- Supports four times the number of cores per die (128) and system (512).
- Quadruples the maximum system cache to 512MB.
- 2.25-times more cross-point interconnects per die.
- Up to 40 memory device ports per die, a 2.5x increase from the 16 in CMN-600.
It also supports the CCIX and CXL standards to enable multi-chip packages (MCP) using chiplets to improve die yield, chip capacity and allow composite chips using specialized accelerators and silicon photonics chiplets (for example, the TeraPHY from AyarLabs).
In the middle of the last decade, several companies like Applied Micro, Calxeda and Cavium failed to convince data center operators that Arm was a viable server platform despite having some compelling designs. AWS silenced most of the skeptics when it released instances based on its home-grown Graviton processors in 2018, however, despite Microsoft supposedly toying with the platform, Arm remains a rarity in both cloud and enterprise data centers.
A new architecture, a pair of chip platforms and enhanced intra- and off-chip I/O fabric make Arm a legitimate alternative for a wide range of enterprise, cloud, HPC and telecommunications applications. To hammer that point, Arm unleashed a cavalcade of partners to rhapsodize on the benefits of the Arm architecture, Neoverse performance and customizability afforded by the Arm platform and associated IP. Indeed, the group ran the gamut of industries Arm is targeting, namely:
- Cloud infrastructure with AWS, Alibaba Cloud, Tencent and Oracle Cloud all deploying (or planning to) Arm-based services.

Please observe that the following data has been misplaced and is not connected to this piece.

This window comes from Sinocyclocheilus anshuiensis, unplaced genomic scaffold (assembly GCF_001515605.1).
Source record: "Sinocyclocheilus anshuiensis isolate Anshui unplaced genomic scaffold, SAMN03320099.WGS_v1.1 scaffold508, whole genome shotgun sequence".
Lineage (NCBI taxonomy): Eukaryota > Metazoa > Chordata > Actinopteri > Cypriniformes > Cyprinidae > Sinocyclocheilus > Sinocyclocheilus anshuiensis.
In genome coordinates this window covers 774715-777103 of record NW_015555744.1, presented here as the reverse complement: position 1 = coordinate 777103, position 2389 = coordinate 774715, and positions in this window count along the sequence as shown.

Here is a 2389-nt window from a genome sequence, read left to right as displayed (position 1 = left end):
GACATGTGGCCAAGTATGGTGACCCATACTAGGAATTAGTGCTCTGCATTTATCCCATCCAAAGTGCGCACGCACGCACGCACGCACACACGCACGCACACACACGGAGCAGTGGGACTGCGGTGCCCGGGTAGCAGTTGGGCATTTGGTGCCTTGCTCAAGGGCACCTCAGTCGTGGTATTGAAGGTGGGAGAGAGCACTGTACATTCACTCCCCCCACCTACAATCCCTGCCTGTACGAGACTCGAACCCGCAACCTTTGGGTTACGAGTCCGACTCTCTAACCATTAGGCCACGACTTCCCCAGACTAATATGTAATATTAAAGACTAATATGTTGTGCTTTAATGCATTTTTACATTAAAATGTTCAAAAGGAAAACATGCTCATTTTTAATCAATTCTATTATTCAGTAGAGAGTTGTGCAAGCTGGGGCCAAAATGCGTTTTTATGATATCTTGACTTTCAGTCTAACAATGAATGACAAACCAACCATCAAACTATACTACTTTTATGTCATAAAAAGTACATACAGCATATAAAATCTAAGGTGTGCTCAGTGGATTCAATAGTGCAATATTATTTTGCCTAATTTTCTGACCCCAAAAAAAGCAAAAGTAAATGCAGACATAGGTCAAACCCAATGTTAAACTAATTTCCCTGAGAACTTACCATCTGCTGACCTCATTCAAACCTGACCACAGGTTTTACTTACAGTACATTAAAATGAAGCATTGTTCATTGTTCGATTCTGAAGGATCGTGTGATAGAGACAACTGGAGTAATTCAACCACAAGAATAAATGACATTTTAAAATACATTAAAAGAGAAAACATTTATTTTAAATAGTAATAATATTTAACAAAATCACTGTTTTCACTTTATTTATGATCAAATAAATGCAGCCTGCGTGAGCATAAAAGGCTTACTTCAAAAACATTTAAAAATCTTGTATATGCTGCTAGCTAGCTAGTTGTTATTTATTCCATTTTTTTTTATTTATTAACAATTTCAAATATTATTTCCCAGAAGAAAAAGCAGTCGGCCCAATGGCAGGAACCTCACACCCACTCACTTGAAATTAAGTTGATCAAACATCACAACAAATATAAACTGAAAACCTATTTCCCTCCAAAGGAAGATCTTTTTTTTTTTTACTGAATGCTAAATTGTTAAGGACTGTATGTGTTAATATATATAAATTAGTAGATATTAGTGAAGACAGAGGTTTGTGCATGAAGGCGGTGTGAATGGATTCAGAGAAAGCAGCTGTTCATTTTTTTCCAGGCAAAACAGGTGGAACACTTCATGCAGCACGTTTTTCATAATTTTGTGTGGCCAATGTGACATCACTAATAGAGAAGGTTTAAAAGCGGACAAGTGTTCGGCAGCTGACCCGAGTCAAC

- Telecommunications where Marvell discussed updates to its OCTEON products for 5G O-RAN implementations.
- HPC with the Indian Ministry of Electronics and Information Technology announcing an agreement with SiPearl and ETRI to build an exascale system.
As NVIDIA has long contended (see my coverage of GTC 2021 here for more details), modern applications require more than just general-purpose compute cycles. Maximizing performance and security requires hardware subsystems, whether GPUs, tensor processors, crypto engines or secure enclaves. With a competitive CPU architecture, robust ecosystem of design tools and hardware IP, a wide array of hardware licensees and multiple licensing options, Arm is ideally positioned to power the next generation of data center and edge infrastructure. It will be fascinating to see the products that come from the minds of experienced designers at deep-pocketed companies like AWS, Microsoft, Alibaba and Marvell, but if Apple's example in the consumer business is any indication, the improvements to price, performance and efficiency should be impressive.